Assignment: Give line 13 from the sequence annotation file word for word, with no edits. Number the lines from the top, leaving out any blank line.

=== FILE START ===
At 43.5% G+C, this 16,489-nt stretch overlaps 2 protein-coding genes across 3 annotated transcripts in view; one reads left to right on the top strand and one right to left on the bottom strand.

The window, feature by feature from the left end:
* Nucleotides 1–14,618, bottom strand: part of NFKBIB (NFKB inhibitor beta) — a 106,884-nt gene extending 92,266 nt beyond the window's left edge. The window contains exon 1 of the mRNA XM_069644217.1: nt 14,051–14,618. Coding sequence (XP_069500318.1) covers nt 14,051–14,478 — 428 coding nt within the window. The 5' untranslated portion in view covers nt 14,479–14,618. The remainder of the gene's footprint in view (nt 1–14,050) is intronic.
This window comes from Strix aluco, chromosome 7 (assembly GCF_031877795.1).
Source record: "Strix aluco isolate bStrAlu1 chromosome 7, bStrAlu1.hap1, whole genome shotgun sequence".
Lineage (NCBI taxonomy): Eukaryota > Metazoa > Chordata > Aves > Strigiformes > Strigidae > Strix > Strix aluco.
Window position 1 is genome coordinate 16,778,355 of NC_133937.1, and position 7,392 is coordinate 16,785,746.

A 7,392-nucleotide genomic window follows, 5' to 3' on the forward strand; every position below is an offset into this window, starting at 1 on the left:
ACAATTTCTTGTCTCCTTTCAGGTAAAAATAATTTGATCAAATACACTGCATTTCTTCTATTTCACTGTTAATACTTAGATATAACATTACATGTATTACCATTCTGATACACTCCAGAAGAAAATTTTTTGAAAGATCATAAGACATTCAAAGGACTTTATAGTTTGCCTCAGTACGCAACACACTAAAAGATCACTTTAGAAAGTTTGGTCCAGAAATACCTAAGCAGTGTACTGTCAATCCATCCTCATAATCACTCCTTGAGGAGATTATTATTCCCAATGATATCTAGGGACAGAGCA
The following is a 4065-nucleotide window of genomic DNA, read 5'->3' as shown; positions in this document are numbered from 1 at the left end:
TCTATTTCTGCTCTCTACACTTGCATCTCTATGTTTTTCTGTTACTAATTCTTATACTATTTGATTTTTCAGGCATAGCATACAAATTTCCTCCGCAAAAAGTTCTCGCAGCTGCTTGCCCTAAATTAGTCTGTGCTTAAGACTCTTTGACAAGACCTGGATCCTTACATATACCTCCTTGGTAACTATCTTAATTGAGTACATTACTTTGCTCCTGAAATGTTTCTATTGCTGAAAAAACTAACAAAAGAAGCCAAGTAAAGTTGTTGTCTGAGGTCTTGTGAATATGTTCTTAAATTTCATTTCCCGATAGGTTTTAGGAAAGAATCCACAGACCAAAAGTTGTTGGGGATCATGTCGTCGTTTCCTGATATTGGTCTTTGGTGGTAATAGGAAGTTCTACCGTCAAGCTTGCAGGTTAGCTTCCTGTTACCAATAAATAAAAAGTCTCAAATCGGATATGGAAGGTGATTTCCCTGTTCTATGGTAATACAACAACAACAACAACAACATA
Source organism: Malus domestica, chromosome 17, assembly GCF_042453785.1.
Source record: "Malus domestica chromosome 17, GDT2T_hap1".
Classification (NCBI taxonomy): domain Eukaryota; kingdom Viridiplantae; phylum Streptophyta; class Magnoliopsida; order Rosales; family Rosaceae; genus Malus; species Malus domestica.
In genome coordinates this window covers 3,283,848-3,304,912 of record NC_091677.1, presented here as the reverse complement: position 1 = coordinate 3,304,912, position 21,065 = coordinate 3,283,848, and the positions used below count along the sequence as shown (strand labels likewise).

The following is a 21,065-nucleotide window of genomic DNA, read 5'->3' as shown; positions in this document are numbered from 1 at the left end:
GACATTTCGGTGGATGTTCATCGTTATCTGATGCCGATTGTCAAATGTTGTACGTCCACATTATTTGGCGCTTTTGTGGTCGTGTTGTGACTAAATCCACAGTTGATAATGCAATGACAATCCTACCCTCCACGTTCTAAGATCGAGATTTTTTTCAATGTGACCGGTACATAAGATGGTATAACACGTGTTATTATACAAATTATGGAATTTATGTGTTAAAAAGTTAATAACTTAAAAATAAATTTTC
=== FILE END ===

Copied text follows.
Source record: "Malus domestica chromosome 17, GDT2T_hap1".